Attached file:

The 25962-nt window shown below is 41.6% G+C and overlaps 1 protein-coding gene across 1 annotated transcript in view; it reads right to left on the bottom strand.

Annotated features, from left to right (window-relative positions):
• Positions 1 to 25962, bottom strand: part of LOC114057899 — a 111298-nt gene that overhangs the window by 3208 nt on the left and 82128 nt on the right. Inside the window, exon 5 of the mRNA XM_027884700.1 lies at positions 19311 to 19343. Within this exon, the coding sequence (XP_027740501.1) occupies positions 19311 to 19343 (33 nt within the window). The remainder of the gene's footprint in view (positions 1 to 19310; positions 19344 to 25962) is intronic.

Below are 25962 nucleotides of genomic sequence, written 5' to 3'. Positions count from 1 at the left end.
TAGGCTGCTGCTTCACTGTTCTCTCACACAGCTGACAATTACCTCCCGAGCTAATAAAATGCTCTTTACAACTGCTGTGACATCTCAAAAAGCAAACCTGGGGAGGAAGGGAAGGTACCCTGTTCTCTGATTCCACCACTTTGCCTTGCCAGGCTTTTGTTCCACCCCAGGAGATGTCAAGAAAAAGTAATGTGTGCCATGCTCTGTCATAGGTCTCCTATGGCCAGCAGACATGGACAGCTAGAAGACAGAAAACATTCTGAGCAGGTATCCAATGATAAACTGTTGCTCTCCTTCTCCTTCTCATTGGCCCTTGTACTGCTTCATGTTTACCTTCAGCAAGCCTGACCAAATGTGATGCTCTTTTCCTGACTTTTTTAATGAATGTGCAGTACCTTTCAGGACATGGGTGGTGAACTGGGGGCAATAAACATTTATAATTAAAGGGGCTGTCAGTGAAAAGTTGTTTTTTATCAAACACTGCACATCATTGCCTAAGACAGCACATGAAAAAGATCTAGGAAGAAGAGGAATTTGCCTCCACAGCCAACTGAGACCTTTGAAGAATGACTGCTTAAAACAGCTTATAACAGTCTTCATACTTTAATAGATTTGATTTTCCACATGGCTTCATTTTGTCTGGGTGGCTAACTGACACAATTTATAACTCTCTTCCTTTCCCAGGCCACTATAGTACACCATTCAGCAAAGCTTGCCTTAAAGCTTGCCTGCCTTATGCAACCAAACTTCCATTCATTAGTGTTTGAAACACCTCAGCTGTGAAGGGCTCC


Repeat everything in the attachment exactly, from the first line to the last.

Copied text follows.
The 25962-nt window shown below is 41.6% G+C and overlaps 1 protein-coding gene across 1 annotated transcript in view; it reads right to left on the bottom strand.

Annotated features, from left to right (window-relative positions):
• Positions 1 to 25962, bottom strand: part of LOC114057899 — a 111298-nt gene that overhangs the window by 3208 nt on the left and 82128 nt on the right. Inside the window, exon 5 of the mRNA XM_027884700.1 lies at positions 19311 to 19343. Within this exon, the coding sequence (XP_027740501.1) occupies positions 19311 to 19343 (33 nt within the window). The remainder of the gene's footprint in view (positions 1 to 19310; positions 19344 to 25962) is intronic.

Below are 25962 nucleotides of genomic sequence, written 5' to 3'. Positions count from 1 at the left end.
TAGGCTGCTGCTTCACTGTTCTCTCACACAGCTGACAATTACCTCCCGAGCTAATAAAATGCTCTTTACAACTGCTGTGACATCTCAAAAAGCAAACCTGGGGAGGAAGGGAAGGTACCCTGTTCTCTGATTCCACCACTTTGCCTTGCCAGGCTTTTGTTCCACCCCAGGAGATGTCAAGAAAAAGTAATGTGTGCCATGCTCTGTCATAGGTCTCCTATGGCCAGCAGACATGGACAGCTAGAAGACAGAAAACATTCTGAGCAGGTATCCAATGATAAACTGTTGCTCTCCTTCTCCTTCTCATTGGCCCTTGTACTGCTTCATGTTTACCTTCAGCAAGCCTGACCAAATGTGATGCTCTTTTCCTGACTTTTTTAATGAATGTGCAGTACCTTTCAGGACATGGGTGGTGAACTGGGGGCAATAAACATTTATAATTAAAGGGGCTGTCAGTGAAAAGTTGTTTTTTATCAAACACTGCACATCATTGCCTAAGACAGCACATGAAAAAGATCTAGGAAGAAGAGGAATTTGCCTCCACAGCCAACTGAGACCTTTGAAGAATGACTGCTTAAAACAGCTTATAACAGTCTTCATACTTTAATAGATTTGATTTTCCACATGGCTTCATTTTGTCTGGGTGGCTAACTGACACAATTTATAACTCTCTTCCTTTCCCAGGCCACTATAGTACACCATTCAGCAAAGCTTGCCTTAAAGCTTGCCTGCCTTATGCAACCAAACTTCCATTCATTAGTGTTTGAAACACCTCAGCTGTGAAGGGCTCC